Filip Cederqvist (143rd overall) joins the ever growing list of Swedes in the Sabres system. As a 2nd year eligible player, Cederqvist got some action in the SHL and performed adequately for his age. I’d really like to see him take a big jump this year and at least double his production as that will be a big indicator that his potential is much higher than it is right now with a 23 point pNHLe. Known for being a goal scorer and having an excellent shot, he’s a dark horse in this draft class for Buffalo that if given the time to develop in the SHL, would ideally turn into a 3rd line scorer in the NHL.
With their last selection, the Sabres took Czech center Lukas Rousek (160th overall) who was a 3rd year eligible player. It’s tough to knock a pick in the later rounds with so much uncertainty in player development but I just felt there were still players on the board here with good pNHLe profiles that I would’ve preferred, especially considering our lack of high upside forwards in the system. Rousek had a very solid season playing in the Czech pro league though and posed a good NHLe number, my concern is his growth has become stagnant year over year so I question why not take a swing on someone else. He’s small in stature and needs to add strength still especially for someone his age but the offensive skill set is enough to warrant him being a player to be cognizant of in the next year or 2. He has great acceleration/speed and his feet are constantly moving but his stride is very erratic and in need of some coaching to help make it more efficient. Effort is not a question with this player though.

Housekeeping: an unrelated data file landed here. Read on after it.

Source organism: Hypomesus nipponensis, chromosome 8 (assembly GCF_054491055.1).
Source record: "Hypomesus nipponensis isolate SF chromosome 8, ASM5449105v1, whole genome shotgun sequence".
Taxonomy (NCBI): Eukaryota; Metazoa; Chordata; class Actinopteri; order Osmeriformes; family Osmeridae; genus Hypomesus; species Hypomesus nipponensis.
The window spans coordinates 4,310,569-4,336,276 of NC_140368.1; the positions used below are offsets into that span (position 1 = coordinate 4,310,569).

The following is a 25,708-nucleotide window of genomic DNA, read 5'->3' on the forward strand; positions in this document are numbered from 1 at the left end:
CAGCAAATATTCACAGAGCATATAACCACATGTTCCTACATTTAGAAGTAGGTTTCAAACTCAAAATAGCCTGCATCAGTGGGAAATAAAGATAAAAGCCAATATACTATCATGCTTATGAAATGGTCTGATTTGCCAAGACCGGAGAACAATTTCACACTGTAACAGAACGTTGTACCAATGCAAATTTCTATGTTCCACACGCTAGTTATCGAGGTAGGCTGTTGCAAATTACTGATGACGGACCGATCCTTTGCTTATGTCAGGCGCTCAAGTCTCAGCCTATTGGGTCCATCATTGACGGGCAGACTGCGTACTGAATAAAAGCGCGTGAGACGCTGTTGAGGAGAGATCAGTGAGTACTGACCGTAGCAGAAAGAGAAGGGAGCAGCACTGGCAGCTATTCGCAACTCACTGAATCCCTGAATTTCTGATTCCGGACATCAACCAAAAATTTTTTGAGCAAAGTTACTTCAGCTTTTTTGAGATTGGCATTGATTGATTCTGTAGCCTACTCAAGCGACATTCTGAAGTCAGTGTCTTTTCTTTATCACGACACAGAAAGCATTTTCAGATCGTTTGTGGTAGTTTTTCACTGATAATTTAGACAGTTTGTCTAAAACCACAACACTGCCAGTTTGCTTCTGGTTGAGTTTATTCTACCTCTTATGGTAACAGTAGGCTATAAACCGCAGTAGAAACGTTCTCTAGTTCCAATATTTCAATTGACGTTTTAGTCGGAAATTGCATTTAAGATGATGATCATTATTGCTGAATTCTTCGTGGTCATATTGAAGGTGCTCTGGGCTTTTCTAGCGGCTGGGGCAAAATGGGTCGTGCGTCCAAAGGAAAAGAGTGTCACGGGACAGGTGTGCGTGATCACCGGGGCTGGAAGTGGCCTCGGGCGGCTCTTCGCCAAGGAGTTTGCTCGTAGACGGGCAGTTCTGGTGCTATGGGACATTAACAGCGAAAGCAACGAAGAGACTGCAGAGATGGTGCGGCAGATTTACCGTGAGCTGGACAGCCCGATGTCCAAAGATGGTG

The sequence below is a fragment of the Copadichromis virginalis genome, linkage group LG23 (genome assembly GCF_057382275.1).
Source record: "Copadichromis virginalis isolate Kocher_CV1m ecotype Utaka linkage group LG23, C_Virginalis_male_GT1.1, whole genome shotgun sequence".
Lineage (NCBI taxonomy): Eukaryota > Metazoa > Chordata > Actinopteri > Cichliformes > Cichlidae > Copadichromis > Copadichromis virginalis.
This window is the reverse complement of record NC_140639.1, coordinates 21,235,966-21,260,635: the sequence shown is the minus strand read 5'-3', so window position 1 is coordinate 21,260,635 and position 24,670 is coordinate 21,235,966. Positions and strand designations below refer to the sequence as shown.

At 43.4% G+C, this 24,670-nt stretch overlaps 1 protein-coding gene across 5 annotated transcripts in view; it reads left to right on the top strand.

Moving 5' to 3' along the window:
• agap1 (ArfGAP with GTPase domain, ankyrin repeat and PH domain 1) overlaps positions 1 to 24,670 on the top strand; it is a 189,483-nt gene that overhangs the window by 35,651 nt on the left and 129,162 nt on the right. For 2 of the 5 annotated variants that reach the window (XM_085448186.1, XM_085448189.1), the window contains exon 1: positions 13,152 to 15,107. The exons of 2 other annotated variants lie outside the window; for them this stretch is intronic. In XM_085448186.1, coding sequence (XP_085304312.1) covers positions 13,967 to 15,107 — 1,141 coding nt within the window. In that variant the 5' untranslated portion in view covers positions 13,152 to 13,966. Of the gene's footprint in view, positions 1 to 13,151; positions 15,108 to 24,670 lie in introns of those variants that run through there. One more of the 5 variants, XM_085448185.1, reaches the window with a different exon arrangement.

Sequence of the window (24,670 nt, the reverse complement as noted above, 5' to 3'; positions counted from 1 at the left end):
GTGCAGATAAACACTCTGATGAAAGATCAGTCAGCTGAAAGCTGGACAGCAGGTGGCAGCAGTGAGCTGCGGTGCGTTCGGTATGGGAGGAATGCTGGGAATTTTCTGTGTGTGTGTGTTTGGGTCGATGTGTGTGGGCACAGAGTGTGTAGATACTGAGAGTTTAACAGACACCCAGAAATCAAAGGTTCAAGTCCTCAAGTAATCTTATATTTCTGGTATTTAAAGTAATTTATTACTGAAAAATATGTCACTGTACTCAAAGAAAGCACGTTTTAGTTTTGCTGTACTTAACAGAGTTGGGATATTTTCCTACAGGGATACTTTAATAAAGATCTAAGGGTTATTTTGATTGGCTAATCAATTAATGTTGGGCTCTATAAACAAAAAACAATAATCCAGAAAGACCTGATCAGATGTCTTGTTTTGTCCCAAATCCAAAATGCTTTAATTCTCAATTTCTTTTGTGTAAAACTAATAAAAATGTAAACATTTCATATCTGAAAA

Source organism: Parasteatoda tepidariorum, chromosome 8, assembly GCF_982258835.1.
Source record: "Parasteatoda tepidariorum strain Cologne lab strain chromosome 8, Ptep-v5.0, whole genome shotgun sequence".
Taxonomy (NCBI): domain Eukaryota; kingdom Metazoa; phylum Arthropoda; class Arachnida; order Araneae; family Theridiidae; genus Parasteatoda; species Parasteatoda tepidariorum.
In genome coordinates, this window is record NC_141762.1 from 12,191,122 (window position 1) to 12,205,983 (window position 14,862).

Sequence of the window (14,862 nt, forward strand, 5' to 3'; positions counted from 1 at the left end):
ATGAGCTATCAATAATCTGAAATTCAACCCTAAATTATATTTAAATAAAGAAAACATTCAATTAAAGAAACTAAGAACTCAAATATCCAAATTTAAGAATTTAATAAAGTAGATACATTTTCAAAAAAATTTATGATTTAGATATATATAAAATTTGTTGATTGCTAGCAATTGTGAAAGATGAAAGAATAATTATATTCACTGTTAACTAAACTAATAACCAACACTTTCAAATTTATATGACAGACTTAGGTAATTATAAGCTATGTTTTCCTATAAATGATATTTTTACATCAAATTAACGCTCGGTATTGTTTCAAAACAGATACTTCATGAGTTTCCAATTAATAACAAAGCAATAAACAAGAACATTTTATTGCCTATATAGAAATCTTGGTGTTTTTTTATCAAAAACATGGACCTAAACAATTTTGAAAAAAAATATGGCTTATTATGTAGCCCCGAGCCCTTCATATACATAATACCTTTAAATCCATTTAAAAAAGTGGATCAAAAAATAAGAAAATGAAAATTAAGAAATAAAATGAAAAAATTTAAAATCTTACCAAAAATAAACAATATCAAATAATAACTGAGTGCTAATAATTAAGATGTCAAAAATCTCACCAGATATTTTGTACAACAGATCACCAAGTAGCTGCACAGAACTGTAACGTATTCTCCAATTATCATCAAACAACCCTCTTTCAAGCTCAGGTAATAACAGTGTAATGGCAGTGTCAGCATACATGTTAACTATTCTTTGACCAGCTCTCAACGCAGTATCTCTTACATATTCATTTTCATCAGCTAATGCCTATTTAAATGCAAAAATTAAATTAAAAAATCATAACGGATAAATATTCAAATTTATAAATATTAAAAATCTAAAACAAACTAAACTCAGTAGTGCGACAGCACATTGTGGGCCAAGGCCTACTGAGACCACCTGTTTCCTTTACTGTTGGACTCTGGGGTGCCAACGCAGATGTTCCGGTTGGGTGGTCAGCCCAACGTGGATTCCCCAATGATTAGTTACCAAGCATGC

Overall, Botterill still has a lot of work to do as the prospect pipeline is lacking top 6 upside in the forward group and the NHL club is in need of a few more middle 6 players to complete the “roster surgery”. I find it interesting to note that Botterill is now up to 5 overagers selected out of his 18 total picks so he does seem to have a bias towards taking players that are late bloomers and more developed but these types of players also tend to have lower ceilings, particularly in the later rounds. I do wonder if his plan this whole time was to just fill the system with a ton of bottom 6 NHLers and use those as future pieces in trades to get top 6 talent because he has done a good job of identifying talent that while their potential may not be very great, they are players that look like they are at the last NHL caliber.
Article image by Jordan Santalucia. Follow him @BuffaWallpapers for more of his great work!